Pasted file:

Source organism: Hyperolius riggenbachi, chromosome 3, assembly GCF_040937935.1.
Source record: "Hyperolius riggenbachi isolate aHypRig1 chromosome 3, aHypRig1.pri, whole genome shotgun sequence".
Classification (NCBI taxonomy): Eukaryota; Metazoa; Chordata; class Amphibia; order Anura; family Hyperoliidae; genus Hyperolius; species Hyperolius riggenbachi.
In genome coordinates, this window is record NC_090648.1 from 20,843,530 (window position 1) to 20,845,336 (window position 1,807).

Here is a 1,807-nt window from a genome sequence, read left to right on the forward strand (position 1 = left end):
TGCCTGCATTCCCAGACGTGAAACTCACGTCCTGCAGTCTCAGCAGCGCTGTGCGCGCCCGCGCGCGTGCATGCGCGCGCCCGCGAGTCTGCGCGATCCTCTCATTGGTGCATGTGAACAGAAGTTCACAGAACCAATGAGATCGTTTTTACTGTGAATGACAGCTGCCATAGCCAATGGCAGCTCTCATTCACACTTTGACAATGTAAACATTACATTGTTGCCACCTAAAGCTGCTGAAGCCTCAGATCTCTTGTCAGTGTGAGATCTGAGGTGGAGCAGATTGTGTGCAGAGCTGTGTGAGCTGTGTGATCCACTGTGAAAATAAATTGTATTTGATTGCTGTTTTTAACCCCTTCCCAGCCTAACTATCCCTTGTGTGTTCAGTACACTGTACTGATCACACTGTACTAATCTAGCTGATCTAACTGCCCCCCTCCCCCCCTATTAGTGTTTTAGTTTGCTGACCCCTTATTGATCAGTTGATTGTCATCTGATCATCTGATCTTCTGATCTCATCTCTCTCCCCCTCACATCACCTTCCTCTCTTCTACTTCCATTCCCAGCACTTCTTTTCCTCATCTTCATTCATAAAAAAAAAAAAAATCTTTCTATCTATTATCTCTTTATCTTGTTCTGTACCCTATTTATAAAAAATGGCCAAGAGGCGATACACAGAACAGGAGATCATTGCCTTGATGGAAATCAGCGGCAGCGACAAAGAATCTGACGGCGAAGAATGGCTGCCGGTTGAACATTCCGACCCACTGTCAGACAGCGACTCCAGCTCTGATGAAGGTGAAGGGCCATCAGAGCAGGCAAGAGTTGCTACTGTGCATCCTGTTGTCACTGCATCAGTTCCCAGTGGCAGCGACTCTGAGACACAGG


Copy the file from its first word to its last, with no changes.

Source organism: Hyperolius riggenbachi, chromosome 3, assembly GCF_040937935.1.
Source record: "Hyperolius riggenbachi isolate aHypRig1 chromosome 3, aHypRig1.pri, whole genome shotgun sequence".
Classification (NCBI taxonomy): Eukaryota; Metazoa; Chordata; class Amphibia; order Anura; family Hyperoliidae; genus Hyperolius; species Hyperolius riggenbachi.
In genome coordinates, this window is record NC_090648.1 from 20,843,530 (window position 1) to 20,845,336 (window position 1,807).

Here is a 1,807-nt window from a genome sequence, read left to right on the forward strand (position 1 = left end):
TGCCTGCATTCCCAGACGTGAAACTCACGTCCTGCAGTCTCAGCAGCGCTGTGCGCGCCCGCGCGCGTGCATGCGCGCGCCCGCGAGTCTGCGCGATCCTCTCATTGGTGCATGTGAACAGAAGTTCACAGAACCAATGAGATCGTTTTTACTGTGAATGACAGCTGCCATAGCCAATGGCAGCTCTCATTCACACTTTGACAATGTAAACATTACATTGTTGCCACCTAAAGCTGCTGAAGCCTCAGATCTCTTGTCAGTGTGAGATCTGAGGTGGAGCAGATTGTGTGCAGAGCTGTGTGAGCTGTGTGATCCACTGTGAAAATAAATTGTATTTGATTGCTGTTTTTAACCCCTTCCCAGCCTAACTATCCCTTGTGTGTTCAGTACACTGTACTGATCACACTGTACTAATCTAGCTGATCTAACTGCCCCCCTCCCCCCCTATTAGTGTTTTAGTTTGCTGACCCCTTATTGATCAGTTGATTGTCATCTGATCATCTGATCTTCTGATCTCATCTCTCTCCCCCTCACATCACCTTCCTCTCTTCTACTTCCATTCCCAGCACTTCTTTTCCTCATCTTCATTCATAAAAAAAAAAAAAATCTTTCTATCTATTATCTCTTTATCTTGTTCTGTACCCTATTTATAAAAAATGGCCAAGAGGCGATACACAGAACAGGAGATCATTGCCTTGATGGAAATCAGCGGCAGCGACAAAGAATCTGACGGCGAAGAATGGCTGCCGGTTGAACATTCCGACCCACTGTCAGACAGCGACTCCAGCTCTGATGAAGGTGAAGGGCCATCAGAGCAGGCAAGAGTTGCTACTGTGCATCCTGTTGTCACTGCATCAGTTCCCAGTGGCAGCGACTCTGAGACACAGG